Movie Review- Bajrangi Bhaijaan

Bajrangi Bhaijaan is a 2015 Indian drama film directed by Kabir Khan, and produced by Salman Khan and Rockline Venkatesh.It features Salman Khan, Kareena Kapoor and Nawazuddin Siddiqui in lead roles.Principal photography began in New Delhi in November 2014, and the film had a worldwide release on 17 July 2015 during the Eid weekend.

9.2/10-Rotten Tomatoes 


The film starts with a Muslim family watching TV in Sultanpur village, Azad Kashmir, Pakistan, and an expectant mother’s baby kicks when Shahid Afridi leads Pakistan to victory in an India–Pakistan cricket match. A few years later, the baby has grown up to be a young speech-impaired girl Shahida (Harshaali Malhotra). Her mother takes her to Hazrat Nizamuddin Auliya’s Dargah in Delhi,India to pray for her speech being returned.

Unfortunately Shahida gets lost in India with no way to head back over the border to her home, and boards a freight train, and reaches Kurukshetra, India. In Kurukshetra, a brahmin devout Shri Hanuman Pawan Kumar Chaturvedi also known as Bajrangi (Salman Khan) is dancing merrily with other worshippers. Shahida spots and follows Bajrangi, and gets associated with him under strange circumstances. He assumes she’s Hindu and separated from her parents. He buys her a Bajrang Bali pendant to protect her from harm.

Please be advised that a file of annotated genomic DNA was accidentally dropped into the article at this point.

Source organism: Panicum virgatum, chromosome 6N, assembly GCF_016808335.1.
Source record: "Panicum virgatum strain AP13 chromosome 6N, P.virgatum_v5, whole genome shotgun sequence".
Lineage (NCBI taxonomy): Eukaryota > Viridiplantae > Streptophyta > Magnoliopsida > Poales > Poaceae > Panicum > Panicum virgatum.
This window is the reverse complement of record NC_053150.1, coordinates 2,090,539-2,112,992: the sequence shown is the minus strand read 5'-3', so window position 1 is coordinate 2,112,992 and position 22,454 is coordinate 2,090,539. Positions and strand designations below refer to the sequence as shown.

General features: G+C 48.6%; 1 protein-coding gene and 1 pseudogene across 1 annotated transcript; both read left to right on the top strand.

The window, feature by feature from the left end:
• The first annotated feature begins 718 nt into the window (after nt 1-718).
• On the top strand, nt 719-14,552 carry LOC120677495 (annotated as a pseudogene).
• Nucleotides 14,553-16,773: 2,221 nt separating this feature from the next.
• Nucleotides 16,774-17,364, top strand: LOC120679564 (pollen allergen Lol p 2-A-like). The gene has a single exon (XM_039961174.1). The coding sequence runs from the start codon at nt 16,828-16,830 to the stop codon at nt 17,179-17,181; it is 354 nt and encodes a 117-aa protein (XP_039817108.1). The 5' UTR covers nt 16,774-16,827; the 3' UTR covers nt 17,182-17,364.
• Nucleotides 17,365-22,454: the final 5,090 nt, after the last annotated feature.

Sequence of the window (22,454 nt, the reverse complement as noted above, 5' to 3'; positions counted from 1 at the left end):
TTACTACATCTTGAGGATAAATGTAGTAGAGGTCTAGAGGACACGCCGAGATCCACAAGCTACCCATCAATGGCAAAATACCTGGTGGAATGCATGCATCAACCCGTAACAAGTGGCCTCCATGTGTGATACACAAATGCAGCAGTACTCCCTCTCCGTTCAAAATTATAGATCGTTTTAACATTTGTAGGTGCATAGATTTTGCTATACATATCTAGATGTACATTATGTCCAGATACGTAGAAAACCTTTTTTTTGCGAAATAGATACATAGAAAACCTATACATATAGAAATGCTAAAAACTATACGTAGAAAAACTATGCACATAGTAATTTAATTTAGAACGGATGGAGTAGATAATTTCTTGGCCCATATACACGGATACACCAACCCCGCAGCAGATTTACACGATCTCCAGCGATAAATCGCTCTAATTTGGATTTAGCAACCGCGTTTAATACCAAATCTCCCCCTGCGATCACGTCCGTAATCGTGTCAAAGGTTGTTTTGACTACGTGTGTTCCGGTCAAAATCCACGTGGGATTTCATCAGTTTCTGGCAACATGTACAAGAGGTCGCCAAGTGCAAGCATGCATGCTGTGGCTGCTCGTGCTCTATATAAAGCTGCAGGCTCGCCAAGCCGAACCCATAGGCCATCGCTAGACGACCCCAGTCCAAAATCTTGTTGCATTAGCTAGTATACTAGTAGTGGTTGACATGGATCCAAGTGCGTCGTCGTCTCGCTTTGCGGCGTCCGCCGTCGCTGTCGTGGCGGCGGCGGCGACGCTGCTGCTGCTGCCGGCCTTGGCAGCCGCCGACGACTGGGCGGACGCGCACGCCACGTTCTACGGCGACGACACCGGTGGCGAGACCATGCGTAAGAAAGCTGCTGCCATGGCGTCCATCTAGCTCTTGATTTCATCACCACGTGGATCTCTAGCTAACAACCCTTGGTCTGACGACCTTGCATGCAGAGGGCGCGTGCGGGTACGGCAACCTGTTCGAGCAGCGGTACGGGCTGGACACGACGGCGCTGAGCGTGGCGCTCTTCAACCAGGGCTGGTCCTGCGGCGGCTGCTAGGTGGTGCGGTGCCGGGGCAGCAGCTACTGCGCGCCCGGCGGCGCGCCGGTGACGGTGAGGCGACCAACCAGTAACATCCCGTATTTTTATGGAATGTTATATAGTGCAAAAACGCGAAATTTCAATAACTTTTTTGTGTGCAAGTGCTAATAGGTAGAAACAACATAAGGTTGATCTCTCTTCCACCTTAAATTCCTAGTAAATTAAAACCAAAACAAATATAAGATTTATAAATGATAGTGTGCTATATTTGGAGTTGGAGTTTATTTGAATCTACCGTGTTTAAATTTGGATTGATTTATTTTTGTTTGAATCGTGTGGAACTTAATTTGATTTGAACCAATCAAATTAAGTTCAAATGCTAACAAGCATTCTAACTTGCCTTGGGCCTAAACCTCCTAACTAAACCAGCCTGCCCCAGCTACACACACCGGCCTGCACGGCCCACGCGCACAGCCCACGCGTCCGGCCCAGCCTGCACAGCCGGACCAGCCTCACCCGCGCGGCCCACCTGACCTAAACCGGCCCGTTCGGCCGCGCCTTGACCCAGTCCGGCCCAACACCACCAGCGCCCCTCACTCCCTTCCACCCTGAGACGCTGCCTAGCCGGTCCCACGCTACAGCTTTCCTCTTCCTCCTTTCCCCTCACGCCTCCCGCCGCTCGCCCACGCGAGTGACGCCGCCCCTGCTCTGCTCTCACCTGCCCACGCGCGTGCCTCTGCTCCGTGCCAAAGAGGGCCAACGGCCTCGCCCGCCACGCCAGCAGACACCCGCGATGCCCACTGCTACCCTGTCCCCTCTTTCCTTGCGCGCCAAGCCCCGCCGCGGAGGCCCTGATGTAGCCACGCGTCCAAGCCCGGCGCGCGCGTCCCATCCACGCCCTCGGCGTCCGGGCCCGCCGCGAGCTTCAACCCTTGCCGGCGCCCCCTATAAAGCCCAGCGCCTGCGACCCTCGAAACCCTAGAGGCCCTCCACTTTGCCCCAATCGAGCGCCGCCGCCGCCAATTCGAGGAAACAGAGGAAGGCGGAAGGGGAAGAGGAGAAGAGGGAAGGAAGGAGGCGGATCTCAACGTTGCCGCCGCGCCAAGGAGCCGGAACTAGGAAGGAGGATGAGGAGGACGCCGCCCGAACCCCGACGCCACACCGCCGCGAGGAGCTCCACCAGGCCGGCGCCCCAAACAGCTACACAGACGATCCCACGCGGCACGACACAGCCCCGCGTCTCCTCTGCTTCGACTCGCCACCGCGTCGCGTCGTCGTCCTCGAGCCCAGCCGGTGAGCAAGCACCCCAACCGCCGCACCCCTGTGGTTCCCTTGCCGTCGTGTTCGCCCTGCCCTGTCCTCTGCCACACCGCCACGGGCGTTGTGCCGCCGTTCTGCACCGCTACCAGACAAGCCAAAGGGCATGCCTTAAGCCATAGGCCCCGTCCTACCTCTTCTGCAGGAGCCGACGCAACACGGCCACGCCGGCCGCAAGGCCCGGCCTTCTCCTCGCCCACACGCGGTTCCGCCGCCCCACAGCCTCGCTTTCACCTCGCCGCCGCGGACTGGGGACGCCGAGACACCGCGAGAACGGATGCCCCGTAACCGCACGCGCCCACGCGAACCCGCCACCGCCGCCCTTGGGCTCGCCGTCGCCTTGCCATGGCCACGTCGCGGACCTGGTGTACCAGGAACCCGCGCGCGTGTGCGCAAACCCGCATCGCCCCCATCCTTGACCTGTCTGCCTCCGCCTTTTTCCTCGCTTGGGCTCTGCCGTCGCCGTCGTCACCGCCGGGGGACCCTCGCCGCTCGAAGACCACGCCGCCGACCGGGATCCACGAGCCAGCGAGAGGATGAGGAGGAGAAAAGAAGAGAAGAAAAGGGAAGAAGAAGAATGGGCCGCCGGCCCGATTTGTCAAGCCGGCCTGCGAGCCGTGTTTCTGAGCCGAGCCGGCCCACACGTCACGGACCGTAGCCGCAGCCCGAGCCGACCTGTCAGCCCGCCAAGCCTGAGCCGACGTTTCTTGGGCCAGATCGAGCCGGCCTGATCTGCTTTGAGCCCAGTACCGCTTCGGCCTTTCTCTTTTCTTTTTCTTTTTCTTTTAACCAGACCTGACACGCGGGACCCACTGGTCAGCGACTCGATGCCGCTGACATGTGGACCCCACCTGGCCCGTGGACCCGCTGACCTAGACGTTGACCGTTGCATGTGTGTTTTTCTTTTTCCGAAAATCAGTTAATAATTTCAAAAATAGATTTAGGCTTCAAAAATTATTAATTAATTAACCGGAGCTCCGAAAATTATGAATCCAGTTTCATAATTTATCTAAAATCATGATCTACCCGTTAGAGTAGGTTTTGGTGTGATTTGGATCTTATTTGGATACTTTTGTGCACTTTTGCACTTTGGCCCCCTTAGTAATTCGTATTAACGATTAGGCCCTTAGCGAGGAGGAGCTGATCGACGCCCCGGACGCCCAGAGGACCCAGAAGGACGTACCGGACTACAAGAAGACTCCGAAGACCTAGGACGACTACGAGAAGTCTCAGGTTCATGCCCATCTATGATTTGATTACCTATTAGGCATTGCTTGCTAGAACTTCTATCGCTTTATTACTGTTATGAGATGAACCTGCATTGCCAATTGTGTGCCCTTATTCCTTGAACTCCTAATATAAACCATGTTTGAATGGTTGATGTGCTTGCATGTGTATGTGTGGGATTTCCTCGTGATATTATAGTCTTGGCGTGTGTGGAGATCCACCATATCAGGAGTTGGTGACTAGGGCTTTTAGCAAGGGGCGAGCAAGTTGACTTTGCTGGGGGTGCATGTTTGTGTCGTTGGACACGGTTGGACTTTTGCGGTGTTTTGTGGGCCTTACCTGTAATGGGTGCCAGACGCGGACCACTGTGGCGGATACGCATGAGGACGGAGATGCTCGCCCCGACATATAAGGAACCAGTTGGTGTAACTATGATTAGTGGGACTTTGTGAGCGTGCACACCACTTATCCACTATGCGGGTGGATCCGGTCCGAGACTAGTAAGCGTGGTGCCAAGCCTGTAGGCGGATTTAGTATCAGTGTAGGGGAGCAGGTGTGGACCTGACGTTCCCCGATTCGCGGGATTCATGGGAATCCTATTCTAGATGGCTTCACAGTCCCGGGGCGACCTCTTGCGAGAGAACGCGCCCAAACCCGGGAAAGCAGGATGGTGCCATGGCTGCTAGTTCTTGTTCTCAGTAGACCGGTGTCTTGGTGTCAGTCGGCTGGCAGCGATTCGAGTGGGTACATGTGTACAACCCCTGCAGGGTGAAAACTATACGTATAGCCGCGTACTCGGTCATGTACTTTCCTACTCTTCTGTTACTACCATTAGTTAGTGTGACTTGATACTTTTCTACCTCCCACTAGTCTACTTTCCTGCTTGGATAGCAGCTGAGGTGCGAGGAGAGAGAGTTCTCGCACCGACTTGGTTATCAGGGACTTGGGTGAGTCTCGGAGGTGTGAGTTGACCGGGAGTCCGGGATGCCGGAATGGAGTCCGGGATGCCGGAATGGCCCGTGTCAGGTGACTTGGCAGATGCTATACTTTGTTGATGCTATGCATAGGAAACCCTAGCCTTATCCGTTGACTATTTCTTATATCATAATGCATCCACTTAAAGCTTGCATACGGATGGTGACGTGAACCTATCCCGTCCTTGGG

On his way to Delhi, Bajrangi quizzes the little girl, and calls him Munni to find out which city she’s from, but she doesn’t respond to any Indian town names. Bajrangi meets Rasika (Kareena Kapoor) on the bus in Delhi where he insists they split change over a ticket. She tries to shake him off but finds him in her own haveli, advising her father on how to wrestle. Rasika thinks Bajrangi has come there to harass her but it turns out her father is Dayanand and so, Bajrangi is invited to stay with them.

Principal photography began on 3 November 2014 in New Delhi, with Salman Khan and Kareena Kapoor Khan participating. The second filming schedule took place at the ND Studios, Karjat. The third schedule of the film was held in Mandawa, Rajasthan. On 7 January 2015, Khan was seen on the top of castle of Mandawa playing cricket with a young boy.On 10 January 2015, Khan shot with school students in Rajasthan’s Jhunjhunu district.Shooting of the film was completed on May 20. Some scenes of the film were shot at Khan’s Panvel farm house.Shooting of Bajrangi Bhaijaan also took place in Kashmir Valley in places like Sonmarg and Zoji La.



Bajrangi Bhaijaan is a supercharged cross-border drama that goes all out – and then some – in delivering its message of subcontinental peace.

Director Kabir Khan pulls out an old chestnut – the theme of humanity trumping a history of bitterness.

Into this perennially bubbling cauldron, he throws a devout, upright Hindu do-gooder and an achingly beatific but speechless six-year-old Pakistani girl stranded on the Indian side of the border.

Bridging many divides – religion, national identity, food habits – the two develop an unlikely bond that wipes out all prejudices.